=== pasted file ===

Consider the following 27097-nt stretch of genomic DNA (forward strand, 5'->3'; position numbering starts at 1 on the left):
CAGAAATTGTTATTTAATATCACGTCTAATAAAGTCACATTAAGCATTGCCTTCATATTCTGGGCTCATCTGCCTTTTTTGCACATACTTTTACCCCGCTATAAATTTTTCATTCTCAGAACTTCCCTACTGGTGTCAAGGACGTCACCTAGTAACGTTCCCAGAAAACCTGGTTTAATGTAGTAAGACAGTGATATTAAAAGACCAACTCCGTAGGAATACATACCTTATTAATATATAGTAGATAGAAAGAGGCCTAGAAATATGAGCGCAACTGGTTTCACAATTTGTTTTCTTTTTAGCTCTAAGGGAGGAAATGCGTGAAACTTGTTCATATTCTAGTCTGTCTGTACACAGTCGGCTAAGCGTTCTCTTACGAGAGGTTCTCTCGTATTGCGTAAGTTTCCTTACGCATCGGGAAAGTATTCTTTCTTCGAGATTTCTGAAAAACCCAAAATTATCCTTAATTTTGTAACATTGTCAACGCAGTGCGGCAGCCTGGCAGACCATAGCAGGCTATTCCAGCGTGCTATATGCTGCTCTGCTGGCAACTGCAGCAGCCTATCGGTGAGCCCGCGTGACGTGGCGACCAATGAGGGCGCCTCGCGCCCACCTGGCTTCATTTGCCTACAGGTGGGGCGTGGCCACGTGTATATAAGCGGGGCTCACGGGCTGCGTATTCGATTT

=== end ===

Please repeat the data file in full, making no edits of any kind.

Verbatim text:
Consider the following 27097-nt stretch of genomic DNA (forward strand, 5'->3'; position numbering starts at 1 on the left):
CAGAAATTGTTATTTAATATCACGTCTAATAAAGTCACATTAAGCATTGCCTTCATATTCTGGGCTCATCTGCCTTTTTTGCACATACTTTTACCCCGCTATAAATTTTTCATTCTCAGAACTTCCCTACTGGTGTCAAGGACGTCACCTAGTAACGTTCCCAGAAAACCTGGTTTAATGTAGTAAGACAGTGATATTAAAAGACCAACTCCGTAGGAATACATACCTTATTAATATATAGTAGATAGAAAGAGGCCTAGAAATATGAGCGCAACTGGTTTCACAATTTGTTTTCTTTTTAGCTCTAAGGGAGGAAATGCGTGAAACTTGTTCATATTCTAGTCTGTCTGTACACAGTCGGCTAAGCGTTCTCTTACGAGAGGTTCTCTCGTATTGCGTAAGTTTCCTTACGCATCGGGAAAGTATTCTTTCTTCGAGATTTCTGAAAAACCCAAAATTATCCTTAATTTTGTAACATTGTCAACGCAGTGCGGCAGCCTGGCAGACCATAGCAGGCTATTCCAGCGTGCTATATGCTGCTCTGCTGGCAACTGCAGCAGCCTATCGGTGAGCCCGCGTGACGTGGCGACCAATGAGGGCGCCTCGCGCCCACCTGGCTTCATTTGCCTACAGGTGGGGCGTGGCCACGTGTATATAAGCGGGGCTCACGGGCTGCGTATTCGATTT